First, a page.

By Sharon Wisch-Ray
Known for her commitment to social action, Dallas’ Shirley Davidoff has been named chair of the board of MAZON: A Jewish Response To Hunger (MAZON), a leading national anti-hunger advocacy organization, which works to change governmental and institutional policies that allow hunger to persist in the U.S. and Israel. Shirley is recognized locally and nationally as a leader in the Jewish community.
“Shirley Davidoff is a remarkable community leader and visionary member of MAZON’s Board of Directors,” says outgoing Board Chair Rabbi Harold Kravitz of Minneapolis, Minnesota. “As she begins her tenure as chair, I know she will lead the organization with wisdom, common sense and a passionate commitment to the mission of MAZON.”
Shirley says MAZON has accomplished much in the last 30 years. Looking forward, she says she wants to focus on three initial areas: gaining bipartisan acceptance of and solutions for ending hunger in the United States; strengthening MAZON’s active advocacy initiatives by connecting more closely with donors and urging them to action; expanding MAZON’s programs in Israel when they open their first office in that country this year.
She recognizes the challenge in dealing with the current state of political life in Washington, D.C. “We constantly talk about Congress and bipartisanship,” she says. “Hunger is an issue that should be above partisanship. I understand that people see things differently. But nobody wants people to suffer hunger. We need to talk more about how we can make sure our vulnerable who are hungry are protected.”
As a nurse for 31 years and a nurse practitioner for 18, she says she witnesses every day the fallout from people who lack nutritional food.
“I’ve seen how malnutrition effects individuals both in children and adults. Nutrition is vital for growth and health,” she says. “If they aren’t getting nutritional food, they face severe heart disease and other complications.”
Growing up in Galveston, Shirley became involved in community activism at an early age. “My parents were very philanthropic,” she said. “From the time I can remember, we were volunteering, giving back. They made sure we understood that this is expected and part of who we are.”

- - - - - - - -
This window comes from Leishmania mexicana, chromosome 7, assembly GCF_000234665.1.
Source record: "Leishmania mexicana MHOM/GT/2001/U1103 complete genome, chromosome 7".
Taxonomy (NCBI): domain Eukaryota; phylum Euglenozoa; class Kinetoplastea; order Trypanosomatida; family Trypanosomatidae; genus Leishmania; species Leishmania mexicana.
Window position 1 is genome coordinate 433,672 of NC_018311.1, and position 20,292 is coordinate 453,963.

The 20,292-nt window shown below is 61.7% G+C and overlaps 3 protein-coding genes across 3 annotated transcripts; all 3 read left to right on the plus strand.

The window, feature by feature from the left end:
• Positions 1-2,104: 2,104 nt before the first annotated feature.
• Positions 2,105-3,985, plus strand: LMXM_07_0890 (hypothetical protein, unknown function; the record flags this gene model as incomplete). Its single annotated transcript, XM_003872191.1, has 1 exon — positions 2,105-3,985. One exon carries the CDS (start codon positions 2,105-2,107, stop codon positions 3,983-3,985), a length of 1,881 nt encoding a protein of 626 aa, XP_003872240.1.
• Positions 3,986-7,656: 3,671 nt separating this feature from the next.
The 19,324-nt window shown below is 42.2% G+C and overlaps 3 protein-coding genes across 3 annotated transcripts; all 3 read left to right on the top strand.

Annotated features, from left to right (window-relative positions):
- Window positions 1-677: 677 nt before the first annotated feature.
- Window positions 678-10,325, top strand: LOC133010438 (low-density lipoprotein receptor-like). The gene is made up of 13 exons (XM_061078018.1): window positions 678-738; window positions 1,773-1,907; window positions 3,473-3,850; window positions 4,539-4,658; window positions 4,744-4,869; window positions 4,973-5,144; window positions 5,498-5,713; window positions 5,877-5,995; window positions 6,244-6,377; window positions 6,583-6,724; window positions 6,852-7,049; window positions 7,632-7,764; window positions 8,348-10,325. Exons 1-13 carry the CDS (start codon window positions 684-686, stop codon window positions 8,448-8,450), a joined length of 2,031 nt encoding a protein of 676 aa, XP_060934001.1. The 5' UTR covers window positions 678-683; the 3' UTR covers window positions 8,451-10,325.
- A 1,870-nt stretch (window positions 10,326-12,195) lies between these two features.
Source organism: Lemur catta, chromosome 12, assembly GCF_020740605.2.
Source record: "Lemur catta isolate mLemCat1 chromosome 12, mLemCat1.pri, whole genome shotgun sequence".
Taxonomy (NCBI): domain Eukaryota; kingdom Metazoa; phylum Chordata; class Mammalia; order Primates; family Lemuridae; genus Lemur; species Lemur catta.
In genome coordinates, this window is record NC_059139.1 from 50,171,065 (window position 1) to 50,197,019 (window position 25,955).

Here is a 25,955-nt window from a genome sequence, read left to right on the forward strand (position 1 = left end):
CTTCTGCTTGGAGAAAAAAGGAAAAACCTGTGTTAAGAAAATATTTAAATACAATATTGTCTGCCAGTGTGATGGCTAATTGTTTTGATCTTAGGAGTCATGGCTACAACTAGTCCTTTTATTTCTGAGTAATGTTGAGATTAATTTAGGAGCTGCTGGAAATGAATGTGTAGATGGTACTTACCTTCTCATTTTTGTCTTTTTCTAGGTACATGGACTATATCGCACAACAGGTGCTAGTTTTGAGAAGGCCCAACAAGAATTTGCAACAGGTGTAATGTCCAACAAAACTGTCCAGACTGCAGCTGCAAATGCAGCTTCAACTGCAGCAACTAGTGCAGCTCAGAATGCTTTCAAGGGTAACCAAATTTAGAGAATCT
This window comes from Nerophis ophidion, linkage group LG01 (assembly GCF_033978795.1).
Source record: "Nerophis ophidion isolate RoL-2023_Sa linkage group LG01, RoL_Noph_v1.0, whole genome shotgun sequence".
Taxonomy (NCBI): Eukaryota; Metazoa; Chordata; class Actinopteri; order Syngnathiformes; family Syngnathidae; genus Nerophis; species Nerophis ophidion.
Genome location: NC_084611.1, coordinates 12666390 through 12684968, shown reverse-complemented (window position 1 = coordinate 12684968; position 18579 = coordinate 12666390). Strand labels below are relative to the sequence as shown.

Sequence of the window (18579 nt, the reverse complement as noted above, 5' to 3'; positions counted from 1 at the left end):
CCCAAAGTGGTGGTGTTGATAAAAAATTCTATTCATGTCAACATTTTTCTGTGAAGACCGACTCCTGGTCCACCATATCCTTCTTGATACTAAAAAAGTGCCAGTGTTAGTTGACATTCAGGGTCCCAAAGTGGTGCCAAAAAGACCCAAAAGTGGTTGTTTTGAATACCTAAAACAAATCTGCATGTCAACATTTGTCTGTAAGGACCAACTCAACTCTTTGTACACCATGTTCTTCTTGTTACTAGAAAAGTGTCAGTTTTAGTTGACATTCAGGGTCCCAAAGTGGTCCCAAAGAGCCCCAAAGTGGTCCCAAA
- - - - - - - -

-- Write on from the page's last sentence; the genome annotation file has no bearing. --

She said she got her experience for the anti-hunger fight from her work in homeless shelters and food banks. “I have seen that what we do on the streets, here in Dallas and in communities all across the country, is important but it is only a stop-gap. This is a huge, complex problem touching everyone from the elderly and disabled, to children and military families and veterans. We can’t rely just on charity to do the job. We need the government because of the scope of the problem and its continuing growth.”
Shirley is First Vice President of Congregation Shearith Israel and serves on its executive committee. She is a past chair of the Jewish Community Relations Council (JCRC) of the Jewish Federation of Greater Dallas.
Shirley is a past Torah Fund honoree and is a life member of Shearith Israel’s Sisterhood, Hadassah and National Council of Jewish Women. Shirley served previously in roles as co-chair of Shearith Israel’s Mitzvah Day and social action committee, member of the Shalom Bayit Advisory Committee and chair of the JCRC Anti-Poverty Task Force.
A graduate of the University of Texas, where she was a member of the Sigma Delta Tau (SDT) sorority, she received her master’s from Texas Women’s University. She is director of Clinical Services at Cardiology and Interventional Vascular Associates (CIVA) in Dallas.
Shirley is married to attorney Bill Davidoff and they have two grown sons. She recently earned professional recognition when named 2015 Texas Nurse Practitioner of the Year by the Texas Nurse Practitioner organization.
Holocaust Survivor Zsuzsanna Ozsvath to speak at Allen Public Library
Holocaust survivor Zsuzsanna Ozsvath will discuss her gripping memoir, When The Danube Ran Red at 7:30 p.m. Thursday, October 8, at the Allen Public Library.
As a little girl in Hungary, Osvath began hearing stories from friends about Polish and German Jews being tortured and killed.
She continuously lived with the real possibility that this could happen to her family for the remainder of the war. Terrified, her parents assured her that Hungary was different, but in the spring of 1944, German officers stormed into Hungary to implement “The Final Solution.”
The Oszvaths survived the first six months of the occupation mainly because of the selfless devotion of their former nursemaid, “Erzsi” (Erzebet) Fajo, who supplied them with food and clothing. In October 1944, the Niylas (Hungarian Nazis) seized control of the city, and through a radio address, they blamed all of the country’s ills on the Jews. The Ozvaths knew that, once again, they were in serious danger.
As the Russians began to bombard the beleaguered city, the Nyilas wanted no witnesses. Hearing gunfire, Zsuzsi crawled to a window where she was hiding and peeked through broken panes to see “a bunch of children, men, and women …standing on the bank of the Danube, on their chests the palm-sized yellow star.
They were bound together by ropes. At least four or five Nyilas aimed their guns at them, shooting them into the river, which flowed red like blood. Nobody screamed, nobody cried. … Nothing … but the splash of the bodies falling into the red foam.”
Ozsvath is now a professor of literature and the history of ideas at the University of Texas at Dallas. She is the Leah and Paul Lewis Chair in Holocaust Studies and diretor of Holocaust Studies at UTD’s Ackerman Center for Holocaust Studies. Her harrowing memories of her Jewish childhood bring a child’s-eye view of the world, and her perception and recollections are consistent with the historical record.
Sponsored by Bach to Books, this program is free.
The library is located at 300 N. Allen Dr.
Call 214-509-4911 for more information.